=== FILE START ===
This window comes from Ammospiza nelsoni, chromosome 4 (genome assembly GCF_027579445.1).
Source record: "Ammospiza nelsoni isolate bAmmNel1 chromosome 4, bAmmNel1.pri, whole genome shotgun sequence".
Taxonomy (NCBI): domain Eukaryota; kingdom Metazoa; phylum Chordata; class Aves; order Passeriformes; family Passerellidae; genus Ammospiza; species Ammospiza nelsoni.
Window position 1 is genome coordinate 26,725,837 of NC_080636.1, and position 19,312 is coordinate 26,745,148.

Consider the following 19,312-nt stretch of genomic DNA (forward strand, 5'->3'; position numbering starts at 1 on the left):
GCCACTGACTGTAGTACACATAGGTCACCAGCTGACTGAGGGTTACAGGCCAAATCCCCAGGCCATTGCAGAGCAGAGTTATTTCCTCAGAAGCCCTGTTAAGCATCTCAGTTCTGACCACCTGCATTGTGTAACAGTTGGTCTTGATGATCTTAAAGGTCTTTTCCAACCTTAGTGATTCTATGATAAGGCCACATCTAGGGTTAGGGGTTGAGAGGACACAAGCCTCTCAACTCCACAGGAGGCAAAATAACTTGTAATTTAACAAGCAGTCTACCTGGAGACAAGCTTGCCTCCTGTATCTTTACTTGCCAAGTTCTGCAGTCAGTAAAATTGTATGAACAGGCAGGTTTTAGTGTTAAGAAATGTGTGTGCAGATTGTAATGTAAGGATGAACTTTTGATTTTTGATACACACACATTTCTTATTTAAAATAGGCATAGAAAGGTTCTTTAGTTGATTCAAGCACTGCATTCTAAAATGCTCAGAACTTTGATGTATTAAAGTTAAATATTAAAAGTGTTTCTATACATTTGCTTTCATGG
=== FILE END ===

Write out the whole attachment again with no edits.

This window comes from Ammospiza nelsoni, chromosome 4 (genome assembly GCF_027579445.1).
Source record: "Ammospiza nelsoni isolate bAmmNel1 chromosome 4, bAmmNel1.pri, whole genome shotgun sequence".
Taxonomy (NCBI): domain Eukaryota; kingdom Metazoa; phylum Chordata; class Aves; order Passeriformes; family Passerellidae; genus Ammospiza; species Ammospiza nelsoni.
Window position 1 is genome coordinate 26,725,837 of NC_080636.1, and position 19,312 is coordinate 26,745,148.

Consider the following 19,312-nt stretch of genomic DNA (forward strand, 5'->3'; position numbering starts at 1 on the left):
GCCACTGACTGTAGTACACATAGGTCACCAGCTGACTGAGGGTTACAGGCCAAATCCCCAGGCCATTGCAGAGCAGAGTTATTTCCTCAGAAGCCCTGTTAAGCATCTCAGTTCTGACCACCTGCATTGTGTAACAGTTGGTCTTGATGATCTTAAAGGTCTTTTCCAACCTTAGTGATTCTATGATAAGGCCACATCTAGGGTTAGGGGTTGAGAGGACACAAGCCTCTCAACTCCACAGGAGGCAAAATAACTTGTAATTTAACAAGCAGTCTACCTGGAGACAAGCTTGCCTCCTGTATCTTTACTTGCCAAGTTCTGCAGTCAGTAAAATTGTATGAACAGGCAGGTTTTAGTGTTAAGAAATGTGTGTGCAGATTGTAATGTAAGGATGAACTTTTGATTTTTGATACACACACATTTCTTATTTAAAATAGGCATAGAAAGGTTCTTTAGTTGATTCAAGCACTGCATTCTAAAATGCTCAGAACTTTGATGTATTAAAGTTAAATATTAAAAGTGTTTCTATACATTTGCTTTCATGG